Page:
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Court Finds Wife Liable for Agent-Husband’s Intentional Deletions, Recommends Default Judgment, by K&L Gates in CASE SUMMARIES

http://tinyurl.com/o9p3kmn

Malibu Media, LLC v. Tashiro, No. 1:13-cv-00205-WTL-MJD, 2015 WL 2371597 (S.D. Ind. May 18, 2015)

In this copyright infringement case, the court found that Defendants ‘spoiled evidence, committed perjury, and failed to discharge their duties to conduct discovery reasonably and in good faith’ and recommended default judgment. Notably, in addition to more familiar issues surrounding the topic of spoliation, the court’s opinion addressed the question of whether spoliation occurs when information is still recoverable (yes) and the propriety of imputing an agent’s bad acts in discovery where, as in this case, Defendant Wife ‘left it to her agent—her husband—to respond to Plaintiff’s document requests.’ . . .

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9th Circuit Rules Google Earth Coordinates Are Not Hearsay.

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How to Get Google Earth Images Admitted for Litigation, by Morgan C. Smith, Cogent Legal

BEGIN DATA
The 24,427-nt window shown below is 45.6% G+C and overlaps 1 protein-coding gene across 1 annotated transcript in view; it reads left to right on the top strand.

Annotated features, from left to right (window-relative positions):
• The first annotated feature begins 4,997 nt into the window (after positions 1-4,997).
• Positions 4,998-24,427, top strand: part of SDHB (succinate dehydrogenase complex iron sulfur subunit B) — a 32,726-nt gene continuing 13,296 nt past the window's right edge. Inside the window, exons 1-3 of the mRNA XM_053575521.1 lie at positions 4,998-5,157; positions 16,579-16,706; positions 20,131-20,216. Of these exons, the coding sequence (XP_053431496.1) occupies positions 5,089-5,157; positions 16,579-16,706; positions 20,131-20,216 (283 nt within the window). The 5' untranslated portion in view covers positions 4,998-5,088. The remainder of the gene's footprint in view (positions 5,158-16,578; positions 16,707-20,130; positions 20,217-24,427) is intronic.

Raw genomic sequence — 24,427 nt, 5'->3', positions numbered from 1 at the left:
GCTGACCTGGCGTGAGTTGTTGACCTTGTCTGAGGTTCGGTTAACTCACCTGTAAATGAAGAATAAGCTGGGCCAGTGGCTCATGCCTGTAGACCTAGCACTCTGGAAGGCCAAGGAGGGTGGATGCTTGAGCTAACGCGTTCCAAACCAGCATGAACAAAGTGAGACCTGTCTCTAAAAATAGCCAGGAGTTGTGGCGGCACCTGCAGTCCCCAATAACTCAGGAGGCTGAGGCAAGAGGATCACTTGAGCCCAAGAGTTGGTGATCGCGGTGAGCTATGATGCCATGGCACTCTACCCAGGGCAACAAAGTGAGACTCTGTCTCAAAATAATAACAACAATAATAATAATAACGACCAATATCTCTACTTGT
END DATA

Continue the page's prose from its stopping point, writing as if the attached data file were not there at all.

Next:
http://tinyurl.com/ngxpzxc

Many attorneys rely on Google Earth as the primary source for finding visual information for specific locations, all over the world, involved in litigation (see my prior post discussing how to use Google Earth for images and obtaining archival images). However, when finding great images, or determining precise locations based on GPS coordinates, the next question is always:

‘How do I get this into evidence?’

This is not an easy question to answer, yet a recent decision by the Ninth Circuit Court of Appeals helps resolve one issue of admissibility for such imagery: Google Earth coordinates are not hearsay. . . .

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A Few Reasons NOT to Handle Your Own Injury Case

Celia C. Elwell, RP:

Print this out, and keep it with your car’s insurance verification. -CCE